HUN­DREDS OF CHIL­DREN ‘MAY NOT BE READY FOR SCHOOL’

Five year-olds could lack ba­sic skills such as go­ing to the toi­let by them­selves

Buckinghamshire Advertiser - - FRONT PAGE - by HAR­RIET CLUGSTON Data Re­porter

HUN­DREDS of chil­dren in Buck­ing­hamshire could be start­ing school this month with­out ba­sic skills such as be­ing able to hold a pen­cil or go to the toi­let by them­selves.

Pub­lic Health Eng­land mea­sures a child’s ‘school readi­ness’ ac­cord­ing to whether they have reached a good level of devel­op­ment at the end of re­cep­tion, be­fore en­ter­ing their first com­pul­sory year of ed­u­ca­tion at age five.

Just 74% of chil­dren in Buck­ing­hamshire were at a good level in the 2016-17 aca­demic year, the lat­est year for which data is avail­able.

This means around 1,700 chil­dren - more than one in four - may not have been ready for school by the time they en­tered Year 1.

Chil­dren who don’t reach a good level by age five are likely to strug­gle to catch up in their later ed­u­ca­tion, ac­cord­ing to Of­sted.

Boys were far less likely to have reached a good level than girls - in Buck­ing­hamshire, 34% of boys fell short com­pared to 19% of girls.

Pupils from poorer back­grounds also fared worse, with just 57% of those on free school meals in Buck­ing­hamshire achiev­ing the bench­mark.

Sub­ject ar­eas as­sessed in­clude com­mu­ni­ca­tion and lan­guage, phys­i­cal devel­op­ment, and per­sonal, so­cial and emo­tional devel­op­ment.

These cover skills such as be­ing able to com­mu­ni­cate thoughts and feel­ings, so­cialise with others, go to the toi­let un­aided, and per­form ba­sic phys­i­cal tasks such as hold­ing a pen­cil or kick­ing a ball.

How­ever, lit­er­acy and maths are also as­sessed, in which chil­dren score lower than they do in the other sub­jects.

A child has to be at a good level in ev­ery in­di­vid­ual area to be as­sessed as be­ing at a good level over­all.

Michael Free­ston, direc­tor of qual­ity im­prove­ment at the Pre-school Learn­ing Al­liance (PLA), said it was “deeply un­help­ful” to fo­cus too much on lit­er­acy and maths at so young an age.

He added: “The fo­cus should be on schools be­ing ready for chil­dren and be­ing able to meet their needs, not the other way around.”

Pub­lic Health Eng­land says that par­ents read­ing books to their chil­dren and talk­ing to them as ba­bies can im­prove their readi­ness for school.

A 2014 Of­sted re­port on school readi­ness also said that a lack of “good par­ent­ing” as well as high qual­ity early ed­u­ca­tion providers can im­pact on a child’s early ex­pe­ri­ences.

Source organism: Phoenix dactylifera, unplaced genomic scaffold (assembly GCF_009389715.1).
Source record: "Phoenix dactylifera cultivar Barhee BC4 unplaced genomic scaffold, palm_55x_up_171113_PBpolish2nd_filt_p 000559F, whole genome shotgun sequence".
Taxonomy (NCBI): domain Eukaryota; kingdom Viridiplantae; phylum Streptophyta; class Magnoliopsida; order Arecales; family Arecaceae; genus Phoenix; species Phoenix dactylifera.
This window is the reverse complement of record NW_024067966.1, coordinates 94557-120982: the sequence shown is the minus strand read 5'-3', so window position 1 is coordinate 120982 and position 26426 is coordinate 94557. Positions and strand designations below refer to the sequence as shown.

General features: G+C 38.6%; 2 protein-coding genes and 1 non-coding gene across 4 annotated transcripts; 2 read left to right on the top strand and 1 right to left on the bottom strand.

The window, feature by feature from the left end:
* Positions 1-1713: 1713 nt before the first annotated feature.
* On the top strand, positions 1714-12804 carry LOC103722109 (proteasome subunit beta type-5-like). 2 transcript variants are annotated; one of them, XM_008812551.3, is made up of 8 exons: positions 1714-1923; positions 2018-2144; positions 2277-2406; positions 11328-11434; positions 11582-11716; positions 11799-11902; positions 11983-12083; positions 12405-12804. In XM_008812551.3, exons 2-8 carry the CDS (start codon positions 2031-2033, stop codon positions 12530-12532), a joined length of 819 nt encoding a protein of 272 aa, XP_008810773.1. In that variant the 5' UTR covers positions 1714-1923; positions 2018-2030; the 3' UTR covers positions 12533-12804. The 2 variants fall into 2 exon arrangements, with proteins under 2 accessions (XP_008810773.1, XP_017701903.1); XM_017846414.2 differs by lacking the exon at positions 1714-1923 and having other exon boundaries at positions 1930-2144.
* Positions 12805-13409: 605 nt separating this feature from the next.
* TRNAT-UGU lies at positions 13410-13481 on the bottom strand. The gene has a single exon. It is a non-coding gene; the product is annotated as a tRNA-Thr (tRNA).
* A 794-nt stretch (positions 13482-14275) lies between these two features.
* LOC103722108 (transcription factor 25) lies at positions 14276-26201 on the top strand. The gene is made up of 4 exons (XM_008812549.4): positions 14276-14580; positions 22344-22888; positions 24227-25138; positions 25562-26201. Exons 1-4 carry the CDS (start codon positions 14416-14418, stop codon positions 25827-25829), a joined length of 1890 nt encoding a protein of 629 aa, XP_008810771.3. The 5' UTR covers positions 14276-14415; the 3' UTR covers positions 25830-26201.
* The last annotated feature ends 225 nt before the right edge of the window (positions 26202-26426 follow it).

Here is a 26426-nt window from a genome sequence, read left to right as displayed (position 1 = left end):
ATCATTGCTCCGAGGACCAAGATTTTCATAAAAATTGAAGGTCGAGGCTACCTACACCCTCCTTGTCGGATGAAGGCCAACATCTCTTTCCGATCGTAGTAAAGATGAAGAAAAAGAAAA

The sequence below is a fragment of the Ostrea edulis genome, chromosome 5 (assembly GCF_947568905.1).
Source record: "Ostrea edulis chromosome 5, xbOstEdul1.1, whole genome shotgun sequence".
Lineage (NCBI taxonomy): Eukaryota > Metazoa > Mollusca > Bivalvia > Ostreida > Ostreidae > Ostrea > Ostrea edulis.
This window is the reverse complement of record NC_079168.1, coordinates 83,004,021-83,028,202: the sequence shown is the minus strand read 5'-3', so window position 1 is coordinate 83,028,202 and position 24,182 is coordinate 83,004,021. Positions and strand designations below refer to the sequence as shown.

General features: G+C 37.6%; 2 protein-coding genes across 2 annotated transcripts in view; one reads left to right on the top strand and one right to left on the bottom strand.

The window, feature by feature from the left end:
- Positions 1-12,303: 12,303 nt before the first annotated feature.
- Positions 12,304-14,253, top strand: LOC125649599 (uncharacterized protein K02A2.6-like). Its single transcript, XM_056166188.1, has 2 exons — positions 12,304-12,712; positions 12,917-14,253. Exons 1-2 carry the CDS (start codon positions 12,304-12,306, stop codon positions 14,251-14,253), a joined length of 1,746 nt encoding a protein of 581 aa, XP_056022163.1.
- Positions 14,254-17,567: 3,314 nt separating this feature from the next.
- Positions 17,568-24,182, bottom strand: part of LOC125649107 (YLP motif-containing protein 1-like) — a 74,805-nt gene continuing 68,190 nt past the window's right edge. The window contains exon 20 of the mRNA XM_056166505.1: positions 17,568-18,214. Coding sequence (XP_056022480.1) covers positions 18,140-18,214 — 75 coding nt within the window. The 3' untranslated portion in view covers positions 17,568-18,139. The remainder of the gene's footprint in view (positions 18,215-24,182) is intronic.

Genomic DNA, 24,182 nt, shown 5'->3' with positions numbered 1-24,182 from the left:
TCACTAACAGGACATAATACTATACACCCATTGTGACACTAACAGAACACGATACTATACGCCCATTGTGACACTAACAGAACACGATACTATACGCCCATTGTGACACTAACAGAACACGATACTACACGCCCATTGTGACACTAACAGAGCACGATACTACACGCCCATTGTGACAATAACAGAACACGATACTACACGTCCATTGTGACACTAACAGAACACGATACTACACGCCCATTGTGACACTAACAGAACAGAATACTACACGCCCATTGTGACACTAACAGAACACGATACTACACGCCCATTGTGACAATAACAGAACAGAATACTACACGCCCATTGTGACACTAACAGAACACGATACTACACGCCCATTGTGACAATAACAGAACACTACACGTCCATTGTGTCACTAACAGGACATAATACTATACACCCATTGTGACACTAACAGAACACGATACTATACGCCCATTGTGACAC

At the time of the re­port, only half the chil­dren in Eng­land were at a good level of devel­op­ment at the end of re­cep­tion.

By 2016-17, the num­ber had risen to 71%.

There is wide vari­a­tion across Eng­land, rang­ing from a low of 61% in Hal­ton in Cheshire, to a high of 79% in the Lon­don bor­ough of Lewisham.

How­ever, the PLA said the mea­sure was “hugely con­tentious”, and that there was no na­tional con­sen­sus on the def­i­ni­tion of school readi­ness.

“The early years foun­da­tion re­sults are not ob­jec­tively as­sessed,” Mr Free­ston said.

“There’s an is­sue with stan­dard­i­s­a­tion be­cause it is as­sessed in­di­vid­u­ally by schools and lo­cal au­thor­i­ties.

“That’s not to say cer­tain lo­cal au­thor­i­ties don’t do early years learn­ing bet­ter than others, but it’s in a school’s in­ter­ests to mark chil­dren down when they be­gin so they look bet­ter when they im­prove.”

Gill Jones, early ed­u­ca­tion deputy direc­tor at Of­sted, said: “More and more chil­dren are ready to learn when they be­gin the Na­tional Cur­ricu­lum in Year 1.

“How­ever, gaps be­tween poorer pupils and their peers re­main stub­bornly wide.

“Good par­ent­ing cer­tainly makes a dif­fer­ence but schools have to step in to help those pupils who do not en­joy the ben­e­fits of lots of talk and a bed­time story.”

Nad­him Za­hawi, Min­is­ter for Chil­dren and Fam­i­lies, said: “The Ed­u­ca­tion Sec­re­tary has pledged to halve the num­ber of chil­dren start­ing year 1 with­out early speak­ing and learn­ing skills by 2028, and will con­vene a sum­mit in the au­tumn of busi­nesses, broad­cast­ers and a broad range of other or­gan­i­sa­tions as part of a coali­tion to ex­plore in­no­va­tive ways to boost early lan­guage devel­op­ment and read­ing in the home.”

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